The most noticeable difference is that term life insurance provides death benefits only for a specific time period (aka the “term”) with no cash accumulation, while whole life insurance provides death benefits while it accumulates cash over the course of the insured’s entire life.
But did you know that is NOT where the story ends? If you bought a term policy —and lots of people do for lots of good reasons— you probably have no expectation that it would ever have any real cash value. Maybe you got a term policy upon the recommendation of your CPA or banker who wanted you to have some coverage for loans on real estate or a buy-sell agreement. Whatever the reason, you are not alone.
Term insurance is the default option in the industry because it is the least expensive type of life insurance, specifically for the reason we already highlighted—it does not have or build any real cash value. Ordinarily, term policies are lapsed or not renewed when the insured reaches the end of that specified term.
Then what happens to that policy after it ends? For most people, it goes into the garbage. I have some good news—that doesn’t have to be the fate of your term policies. So how can these policies have value when most people think they are not even as good as the paper they are printed on after they expire? I’ll tell you exactly why and when they can have value.
One of the attractive features of most term policies is that they give the insured the option to convert the policy to a permanent policy up to a certain age (normally 70 or 75 years). Typically, this exchange requires neither underwriting nor a medical exam. This is good news for policy owners because it means they can convert a term policy into whole life insurance even if their health has started to decline.
It is important to understand that the premium’s new rate will be based on the age of the client at the time of conversion. Even if their health has declined, they are guaranteed the option to convert at the same health rating they earned when they originally took out the term policy.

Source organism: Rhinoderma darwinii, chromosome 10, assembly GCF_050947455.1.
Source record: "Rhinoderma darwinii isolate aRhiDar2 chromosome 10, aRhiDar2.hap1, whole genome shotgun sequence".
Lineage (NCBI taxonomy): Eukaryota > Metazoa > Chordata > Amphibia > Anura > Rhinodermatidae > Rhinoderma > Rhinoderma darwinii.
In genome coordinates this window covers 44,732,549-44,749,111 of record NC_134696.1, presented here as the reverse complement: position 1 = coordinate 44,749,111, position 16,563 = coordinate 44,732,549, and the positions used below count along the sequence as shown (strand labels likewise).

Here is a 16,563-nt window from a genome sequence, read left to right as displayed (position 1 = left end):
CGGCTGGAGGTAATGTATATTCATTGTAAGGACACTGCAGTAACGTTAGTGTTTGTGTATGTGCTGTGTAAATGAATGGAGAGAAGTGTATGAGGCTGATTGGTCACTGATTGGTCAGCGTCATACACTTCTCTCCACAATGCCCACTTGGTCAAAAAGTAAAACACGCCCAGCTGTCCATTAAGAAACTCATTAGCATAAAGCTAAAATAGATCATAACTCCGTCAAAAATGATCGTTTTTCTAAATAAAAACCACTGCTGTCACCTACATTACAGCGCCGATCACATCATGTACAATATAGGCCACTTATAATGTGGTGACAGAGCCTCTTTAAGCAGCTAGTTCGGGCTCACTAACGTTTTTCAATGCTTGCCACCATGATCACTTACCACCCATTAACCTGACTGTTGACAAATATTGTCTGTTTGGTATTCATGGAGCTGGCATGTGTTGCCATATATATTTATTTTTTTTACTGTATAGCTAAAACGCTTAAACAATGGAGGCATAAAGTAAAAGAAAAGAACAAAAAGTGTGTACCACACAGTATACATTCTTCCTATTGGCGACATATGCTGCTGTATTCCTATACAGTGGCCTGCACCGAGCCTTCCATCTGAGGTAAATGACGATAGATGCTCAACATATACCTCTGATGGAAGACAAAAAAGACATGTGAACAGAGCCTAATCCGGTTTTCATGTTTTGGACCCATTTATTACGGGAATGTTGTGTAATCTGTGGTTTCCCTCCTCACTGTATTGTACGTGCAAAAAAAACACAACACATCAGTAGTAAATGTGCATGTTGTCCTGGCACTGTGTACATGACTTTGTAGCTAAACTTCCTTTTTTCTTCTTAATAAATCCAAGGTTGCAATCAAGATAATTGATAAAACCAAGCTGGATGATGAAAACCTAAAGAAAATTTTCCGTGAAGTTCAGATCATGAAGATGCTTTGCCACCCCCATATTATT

Of course, the overall cost of whole life insurance is greater than the cost of term, but the potential arbitrage or value is the promise they can convert at their “old” health rating. So obviously, a term life policy can offer you the advantage of conversion to a whole policy. But chances are, you already knew that. Some people, however, don’t have any intention of converting their term policy to whole life. What about them? Is there any way to turn that policy into something more? Absolutely!!
Policy Review Outcomes;
Recently a CPA referred a client to me who owned a $1.5 million term policy. Rick, the policy owner, had no desire to keep or convert the policy. At 68, his health had only changed moderately and he was in need of some extra cash now, not later (I’m sure we can all relate to that). Fortunately, there was a buyer willing to pay $60,000 gross ($45,000 net) to Rick. He was delighted to get cash in hand for a piece of paper he was perfectly willing and already planning to throw into the garbage!
Another case referred to me was a client named June who had a large $10 million term policy with attractive convertible options. She was turning 75 and was very wealthy. Her children were even wealthier than she was, so there was truly no need for the policy on an ongoing basis. Nice problem to have, right? She was extremely philanthropic and she was ecstatic when I told her that she would be able to donate the $250,000 she received from selling her policy to the charities of her choice.
June and her husband were so happy that they shared their story with one of their neighbors, the Tuckers, who then called us to see if we could do the same for them. They also owned some term policies they were not planning to convert. We were successful in getting the Tuckers every penny they had previously invested in their policies over a fifteen year period—and an extra $100,000 over and above that.
CPAs and other finance professionals have so many clients with term policies, which is why it’s important for them to be aware of the possibilities in this area and the many doors these cash payments could open for those who need money now or for those who wish to be more philanthropic. In short, they should become familiar with what is known as life settlements.
A life settlement involves selling an asset—a convertible term policy, for example—for more than the asset’s cash surrender value, but less than the net death benefit. It can serve as a highly valuable source of liquidity for policy owners who would otherwise surrender a policy or allow it to lapse or for people whose life insurance needs and priorities have changed.